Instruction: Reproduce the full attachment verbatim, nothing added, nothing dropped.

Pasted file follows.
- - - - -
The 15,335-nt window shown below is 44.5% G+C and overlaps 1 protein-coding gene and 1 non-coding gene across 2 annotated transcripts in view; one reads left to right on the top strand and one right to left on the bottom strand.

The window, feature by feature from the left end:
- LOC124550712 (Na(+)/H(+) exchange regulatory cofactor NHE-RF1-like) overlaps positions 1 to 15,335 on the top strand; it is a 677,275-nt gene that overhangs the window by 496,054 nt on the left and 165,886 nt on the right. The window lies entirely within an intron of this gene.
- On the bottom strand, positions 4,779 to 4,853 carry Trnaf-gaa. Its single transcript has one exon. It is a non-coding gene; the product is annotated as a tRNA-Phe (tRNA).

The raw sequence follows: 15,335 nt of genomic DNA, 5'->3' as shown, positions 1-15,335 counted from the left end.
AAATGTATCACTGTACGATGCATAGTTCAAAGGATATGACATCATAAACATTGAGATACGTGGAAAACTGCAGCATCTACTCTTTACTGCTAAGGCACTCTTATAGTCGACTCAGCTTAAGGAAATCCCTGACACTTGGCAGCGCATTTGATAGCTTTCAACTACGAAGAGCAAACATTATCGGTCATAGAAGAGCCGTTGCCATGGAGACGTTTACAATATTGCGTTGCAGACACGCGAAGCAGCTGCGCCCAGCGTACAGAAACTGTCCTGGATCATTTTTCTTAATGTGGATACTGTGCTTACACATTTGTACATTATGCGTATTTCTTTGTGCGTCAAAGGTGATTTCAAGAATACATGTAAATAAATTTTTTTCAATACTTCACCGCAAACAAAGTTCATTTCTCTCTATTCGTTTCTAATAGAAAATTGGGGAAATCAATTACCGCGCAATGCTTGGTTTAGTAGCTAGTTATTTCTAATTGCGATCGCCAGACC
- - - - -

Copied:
The 15,335-nt window shown below is 44.5% G+C and overlaps 1 protein-coding gene and 1 non-coding gene across 2 annotated transcripts in view; one reads left to right on the top strand and one right to left on the bottom strand.

The window, feature by feature from the left end:
- LOC124550712 (Na(+)/H(+) exchange regulatory cofactor NHE-RF1-like) overlaps positions 1 to 15,335 on the top strand; it is a 677,275-nt gene that overhangs the window by 496,054 nt on the left and 165,886 nt on the right. The window lies entirely within an intron of this gene.
- On the bottom strand, positions 4,779 to 4,853 carry Trnaf-gaa. Its single transcript has one exon. It is a non-coding gene; the product is annotated as a tRNA-Phe (tRNA).

The raw sequence follows: 15,335 nt of genomic DNA, 5'->3' as shown, positions 1-15,335 counted from the left end.
AAATGTATCACTGTACGATGCATAGTTCAAAGGATATGACATCATAAACATTGAGATACGTGGAAAACTGCAGCATCTACTCTTTACTGCTAAGGCACTCTTATAGTCGACTCAGCTTAAGGAAATCCCTGACACTTGGCAGCGCATTTGATAGCTTTCAACTACGAAGAGCAAACATTATCGGTCATAGAAGAGCCGTTGCCATGGAGACGTTTACAATATTGCGTTGCAGACACGCGAAGCAGCTGCGCCCAGCGTACAGAAACTGTCCTGGATCATTTTTCTTAATGTGGATACTGTGCTTACACATTTGTACATTATGCGTATTTCTTTGTGCGTCAAAGGTGATTTCAAGAATACATGTAAATAAATTTTTTTCAATACTTCACCGCAAACAAAGTTCATTTCTCTCTATTCGTTTCTAATAGAAAATTGGGGAAATCAATTACCGCGCAATGCTTGGTTTAGTAGCTAGTTATTTCTAATTGCGATCGCCAGACC